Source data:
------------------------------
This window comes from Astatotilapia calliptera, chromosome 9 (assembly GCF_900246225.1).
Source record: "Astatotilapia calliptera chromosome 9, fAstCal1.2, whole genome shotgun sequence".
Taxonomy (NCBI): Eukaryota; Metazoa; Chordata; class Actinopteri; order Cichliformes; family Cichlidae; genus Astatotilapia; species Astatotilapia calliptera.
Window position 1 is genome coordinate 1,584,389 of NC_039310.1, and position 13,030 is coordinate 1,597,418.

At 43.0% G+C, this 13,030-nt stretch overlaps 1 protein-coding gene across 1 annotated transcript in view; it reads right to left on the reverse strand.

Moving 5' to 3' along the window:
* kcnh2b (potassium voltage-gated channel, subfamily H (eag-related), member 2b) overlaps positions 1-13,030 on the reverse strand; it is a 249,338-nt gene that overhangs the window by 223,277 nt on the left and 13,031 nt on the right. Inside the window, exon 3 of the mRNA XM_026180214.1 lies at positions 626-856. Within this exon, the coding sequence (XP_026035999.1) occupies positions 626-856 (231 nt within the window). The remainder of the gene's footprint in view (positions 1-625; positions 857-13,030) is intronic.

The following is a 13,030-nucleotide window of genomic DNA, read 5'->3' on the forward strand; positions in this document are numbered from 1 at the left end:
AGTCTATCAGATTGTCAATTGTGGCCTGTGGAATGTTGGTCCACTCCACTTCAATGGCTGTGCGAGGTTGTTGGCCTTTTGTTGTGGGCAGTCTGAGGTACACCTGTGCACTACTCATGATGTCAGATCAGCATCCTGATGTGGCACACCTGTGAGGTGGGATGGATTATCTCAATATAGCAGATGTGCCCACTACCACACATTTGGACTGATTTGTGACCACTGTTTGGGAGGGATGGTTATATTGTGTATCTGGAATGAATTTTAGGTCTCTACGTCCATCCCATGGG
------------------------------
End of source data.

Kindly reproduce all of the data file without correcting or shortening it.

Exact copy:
This window comes from Astatotilapia calliptera, chromosome 9 (assembly GCF_900246225.1).
Source record: "Astatotilapia calliptera chromosome 9, fAstCal1.2, whole genome shotgun sequence".
Taxonomy (NCBI): Eukaryota; Metazoa; Chordata; class Actinopteri; order Cichliformes; family Cichlidae; genus Astatotilapia; species Astatotilapia calliptera.
Window position 1 is genome coordinate 1,584,389 of NC_039310.1, and position 13,030 is coordinate 1,597,418.

At 43.0% G+C, this 13,030-nt stretch overlaps 1 protein-coding gene across 1 annotated transcript in view; it reads right to left on the reverse strand.

Moving 5' to 3' along the window:
* kcnh2b (potassium voltage-gated channel, subfamily H (eag-related), member 2b) overlaps positions 1-13,030 on the reverse strand; it is a 249,338-nt gene that overhangs the window by 223,277 nt on the left and 13,031 nt on the right. Inside the window, exon 3 of the mRNA XM_026180214.1 lies at positions 626-856. Within this exon, the coding sequence (XP_026035999.1) occupies positions 626-856 (231 nt within the window). The remainder of the gene's footprint in view (positions 1-625; positions 857-13,030) is intronic.

The following is a 13,030-nucleotide window of genomic DNA, read 5'->3' on the forward strand; positions in this document are numbered from 1 at the left end:
AGTCTATCAGATTGTCAATTGTGGCCTGTGGAATGTTGGTCCACTCCACTTCAATGGCTGTGCGAGGTTGTTGGCCTTTTGTTGTGGGCAGTCTGAGGTACACCTGTGCACTACTCATGATGTCAGATCAGCATCCTGATGTGGCACACCTGTGAGGTGGGATGGATTATCTCAATATAGCAGATGTGCCCACTACCACACATTTGGACTGATTTGTGACCACTGTTTGGGAGGGATGGTTATATTGTGTATCTGGAATGAATTTTAGGTCTCTACGTCCATCCCATGGG